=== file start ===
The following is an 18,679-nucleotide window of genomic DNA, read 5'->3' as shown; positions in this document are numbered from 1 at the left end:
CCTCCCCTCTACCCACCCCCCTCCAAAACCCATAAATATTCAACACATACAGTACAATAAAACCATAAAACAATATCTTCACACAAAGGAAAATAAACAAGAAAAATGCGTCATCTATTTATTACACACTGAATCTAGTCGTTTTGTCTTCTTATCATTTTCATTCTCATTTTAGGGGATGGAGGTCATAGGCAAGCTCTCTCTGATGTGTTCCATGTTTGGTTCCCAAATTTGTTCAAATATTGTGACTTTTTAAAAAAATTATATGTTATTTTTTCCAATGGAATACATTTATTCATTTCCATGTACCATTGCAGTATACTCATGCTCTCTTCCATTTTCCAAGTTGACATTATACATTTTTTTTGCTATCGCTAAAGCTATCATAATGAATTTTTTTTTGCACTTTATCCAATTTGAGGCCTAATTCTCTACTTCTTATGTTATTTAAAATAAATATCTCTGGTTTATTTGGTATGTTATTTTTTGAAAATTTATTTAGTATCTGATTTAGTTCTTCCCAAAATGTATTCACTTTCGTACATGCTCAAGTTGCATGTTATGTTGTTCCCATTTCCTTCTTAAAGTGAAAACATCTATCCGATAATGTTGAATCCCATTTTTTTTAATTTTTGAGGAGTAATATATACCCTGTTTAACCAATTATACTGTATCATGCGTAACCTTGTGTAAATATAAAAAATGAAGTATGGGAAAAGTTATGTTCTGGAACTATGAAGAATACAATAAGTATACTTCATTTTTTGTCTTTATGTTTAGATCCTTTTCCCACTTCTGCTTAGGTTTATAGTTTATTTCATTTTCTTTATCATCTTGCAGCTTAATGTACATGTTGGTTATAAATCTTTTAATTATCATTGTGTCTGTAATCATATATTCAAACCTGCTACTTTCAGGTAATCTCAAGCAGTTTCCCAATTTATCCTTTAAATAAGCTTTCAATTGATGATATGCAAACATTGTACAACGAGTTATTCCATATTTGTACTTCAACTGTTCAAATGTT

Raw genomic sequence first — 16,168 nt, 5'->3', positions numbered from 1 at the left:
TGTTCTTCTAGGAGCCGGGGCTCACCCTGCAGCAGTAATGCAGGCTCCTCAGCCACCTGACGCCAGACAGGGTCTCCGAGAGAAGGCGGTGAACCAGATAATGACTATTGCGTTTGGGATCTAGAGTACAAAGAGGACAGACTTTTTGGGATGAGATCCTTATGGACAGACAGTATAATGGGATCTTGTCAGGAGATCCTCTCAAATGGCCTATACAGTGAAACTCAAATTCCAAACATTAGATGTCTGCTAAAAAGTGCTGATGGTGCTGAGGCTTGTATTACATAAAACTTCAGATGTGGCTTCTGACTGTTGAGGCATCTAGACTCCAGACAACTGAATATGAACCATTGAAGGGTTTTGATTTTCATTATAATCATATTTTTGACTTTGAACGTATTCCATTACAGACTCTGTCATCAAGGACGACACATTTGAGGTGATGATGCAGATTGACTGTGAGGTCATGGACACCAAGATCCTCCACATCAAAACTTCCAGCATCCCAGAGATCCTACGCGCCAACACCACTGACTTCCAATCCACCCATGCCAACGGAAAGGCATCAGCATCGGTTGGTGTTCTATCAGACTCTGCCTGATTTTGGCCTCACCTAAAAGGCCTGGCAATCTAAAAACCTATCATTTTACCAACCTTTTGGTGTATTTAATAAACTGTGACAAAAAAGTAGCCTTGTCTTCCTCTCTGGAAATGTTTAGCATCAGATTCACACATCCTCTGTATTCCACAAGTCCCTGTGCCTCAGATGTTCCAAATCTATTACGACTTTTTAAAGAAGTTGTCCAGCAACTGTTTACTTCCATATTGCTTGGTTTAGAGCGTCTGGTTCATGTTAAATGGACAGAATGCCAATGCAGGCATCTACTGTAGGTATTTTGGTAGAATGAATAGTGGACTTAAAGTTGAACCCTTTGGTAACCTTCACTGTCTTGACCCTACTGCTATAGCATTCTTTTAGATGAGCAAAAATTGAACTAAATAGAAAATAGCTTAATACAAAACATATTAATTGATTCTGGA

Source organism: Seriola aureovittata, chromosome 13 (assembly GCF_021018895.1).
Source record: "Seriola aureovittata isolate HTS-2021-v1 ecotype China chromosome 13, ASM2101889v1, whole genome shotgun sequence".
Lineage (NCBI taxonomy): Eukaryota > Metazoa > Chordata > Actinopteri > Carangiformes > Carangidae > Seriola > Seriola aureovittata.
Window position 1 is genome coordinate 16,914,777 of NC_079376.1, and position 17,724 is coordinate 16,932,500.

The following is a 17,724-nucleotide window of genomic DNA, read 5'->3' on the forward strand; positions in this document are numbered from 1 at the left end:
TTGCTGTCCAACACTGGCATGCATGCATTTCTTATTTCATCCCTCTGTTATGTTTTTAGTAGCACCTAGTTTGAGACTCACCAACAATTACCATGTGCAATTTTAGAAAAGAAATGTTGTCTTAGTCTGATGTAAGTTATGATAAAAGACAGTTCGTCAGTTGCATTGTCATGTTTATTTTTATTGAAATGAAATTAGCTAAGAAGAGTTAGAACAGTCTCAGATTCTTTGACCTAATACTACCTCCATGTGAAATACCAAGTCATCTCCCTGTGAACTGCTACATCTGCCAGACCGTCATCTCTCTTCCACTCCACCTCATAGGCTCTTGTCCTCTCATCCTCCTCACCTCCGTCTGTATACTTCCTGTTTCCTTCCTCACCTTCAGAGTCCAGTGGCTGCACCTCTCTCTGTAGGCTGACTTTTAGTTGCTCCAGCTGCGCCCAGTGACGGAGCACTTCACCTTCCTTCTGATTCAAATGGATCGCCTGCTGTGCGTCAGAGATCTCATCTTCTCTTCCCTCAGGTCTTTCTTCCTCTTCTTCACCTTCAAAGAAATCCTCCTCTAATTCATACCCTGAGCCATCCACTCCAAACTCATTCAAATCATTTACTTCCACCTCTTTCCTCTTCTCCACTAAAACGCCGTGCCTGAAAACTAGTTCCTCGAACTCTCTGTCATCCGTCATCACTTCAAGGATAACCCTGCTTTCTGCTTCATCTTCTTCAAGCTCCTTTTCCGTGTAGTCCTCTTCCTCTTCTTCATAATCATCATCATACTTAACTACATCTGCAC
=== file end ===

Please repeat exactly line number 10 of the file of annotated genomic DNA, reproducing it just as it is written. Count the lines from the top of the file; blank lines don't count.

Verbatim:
TTGCTGTCCAACACTGGCATGCATGCATTTCTTATTTCATCCCTCTGTTATGTTTTTAGTAGCACCTAGTTTGAGACTCACCAACAATTACCATGTGCAATTTTAGAAAAGAAATGTTGTCTTAGTCTGATGTAAGTTATGATAAAAGACAGTTCGTCAGTTGCATTGTCATGTTTATTTTTATTGAAATGAAATTAGCTAAGAAGAGTTAGAACAGTCTCAGATTCTTTGACCTAATACTACCTCCATGTGAAATACCAAGTCATCTCCCTGTGAACTGCTACATCTGCCAGACCGTCATCTCTCTTCCACTCCACCTCATAGGCTCTTGTCCTCTCATCCTCCTCACCTCCGTCTGTATACTTCCTGTTTCCTTCCTCACCTTCAGAGTCCAGTGGCTGCACCTCTCTCTGTAGGCTGACTTTTAGTTGCTCCAGCTGCGCCCAGTGACGGAGCACTTCACCTTCCTTCTGATTCAAATGGATCGCCTGCTGTGCGTCAGAGATCTCATCTTCTCTTCCCTCAGGTCTTTCTTCCTCTTCTTCACCTTCAAAGAAATCCTCCTCTAATTCATACCCTGAGCCATCCACTCCAAACTCATTCAAATCATTTACTTCCACCTCTTTCCTCTTCTCCACTAAAACGCCGTGCCTGAAAACTAGTTCCTCGAACTCTCTGTCATCCGTCATCACTTCAAGGATAACCCTGCTTTCTGCTTCATCTTCTTCAAGCTCCTTTTCCGTGTAGTCCTCTTCCTCTTCTTCATAATCATCATCATACTTAACTACATCTGCAC